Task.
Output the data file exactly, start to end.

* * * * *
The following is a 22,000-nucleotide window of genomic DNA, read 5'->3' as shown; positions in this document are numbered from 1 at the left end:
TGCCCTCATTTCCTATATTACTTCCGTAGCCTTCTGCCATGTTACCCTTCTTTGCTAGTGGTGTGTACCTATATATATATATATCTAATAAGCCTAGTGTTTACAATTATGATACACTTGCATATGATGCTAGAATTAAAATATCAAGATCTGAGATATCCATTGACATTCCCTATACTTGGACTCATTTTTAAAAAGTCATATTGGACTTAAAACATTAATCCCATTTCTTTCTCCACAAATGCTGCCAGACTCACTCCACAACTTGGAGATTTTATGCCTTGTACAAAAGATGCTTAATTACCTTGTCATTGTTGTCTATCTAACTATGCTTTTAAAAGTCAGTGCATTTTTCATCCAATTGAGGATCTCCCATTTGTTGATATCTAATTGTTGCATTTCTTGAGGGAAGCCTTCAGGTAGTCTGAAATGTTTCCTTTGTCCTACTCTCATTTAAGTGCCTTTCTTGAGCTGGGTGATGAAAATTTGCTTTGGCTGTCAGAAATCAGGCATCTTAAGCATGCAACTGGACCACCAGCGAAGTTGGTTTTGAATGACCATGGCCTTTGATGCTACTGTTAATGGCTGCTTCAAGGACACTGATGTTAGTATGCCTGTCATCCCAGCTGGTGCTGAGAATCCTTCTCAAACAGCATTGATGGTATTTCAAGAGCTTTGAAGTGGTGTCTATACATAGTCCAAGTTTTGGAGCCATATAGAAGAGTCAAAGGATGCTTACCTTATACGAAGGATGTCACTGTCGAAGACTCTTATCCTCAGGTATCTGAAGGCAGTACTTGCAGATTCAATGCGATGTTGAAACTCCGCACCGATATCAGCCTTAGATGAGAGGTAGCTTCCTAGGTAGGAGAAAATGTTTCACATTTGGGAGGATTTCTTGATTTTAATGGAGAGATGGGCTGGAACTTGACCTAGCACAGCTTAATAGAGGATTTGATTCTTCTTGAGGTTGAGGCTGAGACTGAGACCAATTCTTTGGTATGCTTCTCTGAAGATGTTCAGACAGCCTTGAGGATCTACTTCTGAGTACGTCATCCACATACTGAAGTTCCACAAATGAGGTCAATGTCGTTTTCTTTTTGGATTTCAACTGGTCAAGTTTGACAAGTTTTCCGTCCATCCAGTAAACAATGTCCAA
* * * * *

The following is a 22,000-nucleotide window of genomic DNA, read 5'->3' as shown; positions in this document are numbered from 1 at the left end:
TGCCCTCATTTCCTATATTACTTCCGTAGCCTTCTGCCATGTTACCCTTCTTTGCTAGTGGTGTGTACCTATATATATATATATCTAATAAGCCTAGTGTTTACAATTATGATACACTTGCATATGATGCTAGAATTAAAATATCAAGATCTGAGATATCCATTGACATTCCCTATACTTGGACTCATTTTTAAAAAGTCATATTGGACTTAAAACATTAATCCCATTTCTTTCTCCACAAATGCTGCCAGACTCACTCCACAACTTGGAGATTTTATGCCTTGTACAAAAGATGCTTAATTACCTTGTCATTGTTGTCTATCTAACTATGCTTTTAAAAGTCAGTGCATTTTTCATCCAATTGAGGATCTCCCATTTGTTGATATCTAATTGTTGCATTTCTTGAGGGAAGCCTTCAGGTAGTCTGAAATGTTTCCTTTGTCCTACTCTCATTTAAGTGCCTTTCTTGAGCTGGGTGATGAAAATTTGCTTTGGCTGTCAGAAATCAGGCATCTTAAGCATGCAACTGGACCACCAGCGAAGTTGGTTTTGAATGACCATGGCCTTTGATGCTACTGTTAATGGCTGCTTCAAGGACACTGATGTTAGTATGCCTGTCATCCCAGCTGGTGCTGAGAATCCTTCTCAAACAGCATTGATGGTATTTCAAGAGCTTTGAAGTGGTGTCTATACATAGTCCAAGTTTTGGAGCCATATAGAAGAGTCAAAGGATGCTTACCTTATACGAAGGATGTCACTGTCGAAGACTCTTATCCTCAGGTATCTGAAGGCAGTACTTGCAGATTCAATGCGATGTTGAAACTCCGCACCGATATCAGCCTTAGATGAGAGGTAGCTTCCTAGGTAGGAGAAAATGTTTCACATTTGGGAGGATTTCTTGATTTTAATGGAGAGATGGGCTGGAACTTGACCTAGCACAGCTTAATAGAGGATTTGATTCTTCTTGAGGTTGAGGCTGAGACTGAGACCAATTCTTTGGTATGCTTCTCTGAAGATGTTCAGACAGCCTTGAGGATCTACTTCTGAGTACGTCATCCACATACTGAAGTTCCACAAATGAGGTCAATGTCGTTTTCTTTTTGGATTTCAACTGGTCAAGTTTGACAAGTTTTCCGTCCATCCAGTAAACAATGTCCAA